Summarize Multiple Excel Worksheets Using 3D References in Formulas
by Avantix Learning Team | Updated January 24, 2021
Applies to: Microsoft® Excel® 2010, 2013, 2016, 2019 and 365 (Windows)
You can use 3D references in Excel formulas to summarize multiple worksheets that are structured in the same way. A 3D reference refers to the same cell or range of cells on multiple worksheets.
Recommended article: How to Enter Data in an Excel Filtered List into Visible Cells (2 Ways)
Do you want to learn more about Excel? Check out our virtual classroom or live classroom Excel courses >
Working with 3D references
Since a 3D reference refers to the same cell or range of cells on multiple worksheets, it references the cell or range of cells and also a range of worksheet names.
All of the worksheets you wish to reference must be set up the same way and use the same data types.
For example, if you want to create a total for product sales and extract data from January, February, March and April worksheets where the total is in cell B6 on all sheets, you could create the following formula:
However, if you have 12 sheets for the year or even more sheets, you could end up with a fairly long formula.
As an alternative, you could use a 3D reference with the SUM function to total all of the sheets as in the following formula:
You can also use ranges of cells as in the following 3D formula:
Syntax for 3D formulas
The syntax for a 3D formula is:
When you are using 3D formulas in Excel, all worksheets between the first worksheet and the last worksheet are included in the formula.
Creating formulas with 3D references
To create a formula with a 3D reference:
- Click the cell where you want to enter a 3D formula (such as a cell on a summary worksheet).
- Type an equal sign (=), enter the function’s name (such as SUM) and then type an open round bracket.
- Click the tab of the first worksheet that you want to include in the 3D reference.
- Press Shift and click the tab of the last worksheet that you want to include in the 3D reference.
- On the first worksheet, click the cell or drag over the range of cells that you want to include in the formula. The cell or cells must be in the same location on all sheets.
- Enter the remainder of the formula as required and a closed round bracket.
- Press Enter to complete the 3D formula. For example, =SUM(January:April!B6).
How 3D references update when you insert, move or delete worksheets
Because each 3D reference in Excel is defined by the starting and ending worksheet (the 3D reference end points), changing the end points changes the reference which then changes your 3D formula.
If you insert, copy or move worksheets between the starting and ending worksheet, the referenced range in all newly added sheets will be included in the 3D formula.
When you move any of the worksheets outside of the endpoints, these worksheets will be excluded from your 3D formula. If you move the ending worksheet to the start, or the starting worksheet to the end, the sheets will also be excluded.
If you restore the original order of the starting or ending worksheet, this will not restore the original 3D reference. You should recreate the formula.
When you delete the starting or ending worksheet, it is removed from the 3D reference and the deleted endpoint changes. If the first sheet is deleted, the end point changes to the sheet that follows it. If the last sheet is deleted, the end point changes to the preceding sheet.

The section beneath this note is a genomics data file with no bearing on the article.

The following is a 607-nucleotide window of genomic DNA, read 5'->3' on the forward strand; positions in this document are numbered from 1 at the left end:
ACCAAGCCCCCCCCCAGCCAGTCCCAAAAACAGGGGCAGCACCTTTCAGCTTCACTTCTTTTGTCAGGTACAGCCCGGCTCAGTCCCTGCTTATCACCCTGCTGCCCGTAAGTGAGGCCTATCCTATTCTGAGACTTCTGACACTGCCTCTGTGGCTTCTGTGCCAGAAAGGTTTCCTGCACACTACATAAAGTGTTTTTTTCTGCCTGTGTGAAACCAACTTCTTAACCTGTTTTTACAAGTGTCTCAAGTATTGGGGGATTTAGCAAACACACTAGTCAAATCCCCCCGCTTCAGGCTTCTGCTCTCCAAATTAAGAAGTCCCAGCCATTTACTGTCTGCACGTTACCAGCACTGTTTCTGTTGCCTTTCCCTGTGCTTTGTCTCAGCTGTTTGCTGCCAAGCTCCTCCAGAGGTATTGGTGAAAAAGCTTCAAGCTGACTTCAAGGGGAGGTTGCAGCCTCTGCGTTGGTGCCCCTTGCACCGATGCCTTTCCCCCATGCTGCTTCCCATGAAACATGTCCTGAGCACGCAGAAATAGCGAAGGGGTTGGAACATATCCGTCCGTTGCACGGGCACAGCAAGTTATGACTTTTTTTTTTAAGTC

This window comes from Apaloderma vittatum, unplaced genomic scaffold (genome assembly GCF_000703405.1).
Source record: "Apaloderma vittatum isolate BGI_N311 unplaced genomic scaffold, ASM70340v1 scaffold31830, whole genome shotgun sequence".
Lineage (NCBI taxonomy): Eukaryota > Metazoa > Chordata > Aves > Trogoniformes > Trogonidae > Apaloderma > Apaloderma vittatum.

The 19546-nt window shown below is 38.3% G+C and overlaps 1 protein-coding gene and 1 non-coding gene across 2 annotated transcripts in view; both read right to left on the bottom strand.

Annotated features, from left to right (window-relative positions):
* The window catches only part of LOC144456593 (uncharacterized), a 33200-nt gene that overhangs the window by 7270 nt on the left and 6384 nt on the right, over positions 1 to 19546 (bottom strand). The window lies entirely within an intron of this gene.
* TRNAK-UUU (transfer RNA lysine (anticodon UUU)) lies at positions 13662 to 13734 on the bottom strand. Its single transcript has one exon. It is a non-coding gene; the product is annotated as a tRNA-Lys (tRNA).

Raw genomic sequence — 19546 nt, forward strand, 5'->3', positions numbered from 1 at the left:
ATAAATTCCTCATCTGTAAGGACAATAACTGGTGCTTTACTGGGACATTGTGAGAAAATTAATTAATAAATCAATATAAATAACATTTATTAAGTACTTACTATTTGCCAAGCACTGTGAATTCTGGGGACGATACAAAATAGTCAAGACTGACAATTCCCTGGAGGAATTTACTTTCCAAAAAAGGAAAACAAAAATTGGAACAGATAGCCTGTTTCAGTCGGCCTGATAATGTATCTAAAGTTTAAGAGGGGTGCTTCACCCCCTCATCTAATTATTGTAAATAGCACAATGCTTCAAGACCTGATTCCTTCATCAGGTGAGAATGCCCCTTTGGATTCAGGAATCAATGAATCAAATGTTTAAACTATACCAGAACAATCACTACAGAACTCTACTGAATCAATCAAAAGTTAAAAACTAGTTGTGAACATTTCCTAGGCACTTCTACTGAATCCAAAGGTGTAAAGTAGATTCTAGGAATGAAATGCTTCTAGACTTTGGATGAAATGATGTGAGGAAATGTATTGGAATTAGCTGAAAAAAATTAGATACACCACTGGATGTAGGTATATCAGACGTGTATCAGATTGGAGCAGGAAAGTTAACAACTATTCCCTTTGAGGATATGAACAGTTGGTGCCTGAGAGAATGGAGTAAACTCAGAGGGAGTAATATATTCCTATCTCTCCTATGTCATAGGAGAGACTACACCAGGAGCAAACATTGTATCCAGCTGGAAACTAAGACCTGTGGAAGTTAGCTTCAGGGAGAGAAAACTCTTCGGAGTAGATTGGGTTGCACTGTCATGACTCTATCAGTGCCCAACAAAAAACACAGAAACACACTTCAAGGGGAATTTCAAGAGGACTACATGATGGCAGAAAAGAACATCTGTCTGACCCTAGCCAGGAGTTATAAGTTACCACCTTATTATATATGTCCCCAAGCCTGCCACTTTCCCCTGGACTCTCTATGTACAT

Excel functions that allow 3D references
You can use 3D references with the following Excel functions:
STDEV, STDEVA, STDEVP and STDEVPA
VAR, VARA, VARP and VARPA
Formulas with 3D references are a great way to summarize the same cells or ranges from multiple sheets.
This article was first published on March 2, 2019 and has been updated for clarity and content.
Did you find this article helpful? If you would like to receive new articles, join our email list.
Our instructor-led courses are delivered in virtual classroom format or at our downtown Toronto location at 1 Yonge Street, Suite 1801 (Toronto Star Building), Toronto, Ontario, Canada (some live classroom courses may also be delivered at an alternate downtown Toronto location). Contact us at email@example.com if you'd like to arrange custom training on a date that's convenient for you.
Copyright 2021 Avantix® Learning
You may also like
You can quickly fill blank cells in a range of data in Excel with dashes, zeros or other number or text values. Blank cells can be problematic if you want to use a data set as the source for a pivot table.
You can convert cm to inches (or inches to cm) using formulas with operators or functions in Excel. This is useful since the regional settings on a computer affect the default measurement system used in Excel and other programs.
You can hide comments and notes in Excel workbooks. In addition to adding comments in Excel, there is a little known function called the N function that you can use to enter notes directly within a formula. The N function has been around for a long time so you can use it in older versions of Excel.
Microsoft, the Microsoft logo, Microsoft Office and related Microsoft applications and logos are registered trademarks of Microsoft Corporation in Canada, US and other countries. All other trademarks are the property of the registered owners.
Avantix Learning | 1 Yonge Street, Suite 1801 (Toronto Star Building), Toronto, Ontario, Canada M5E 1W7 | firstname.lastname@example.org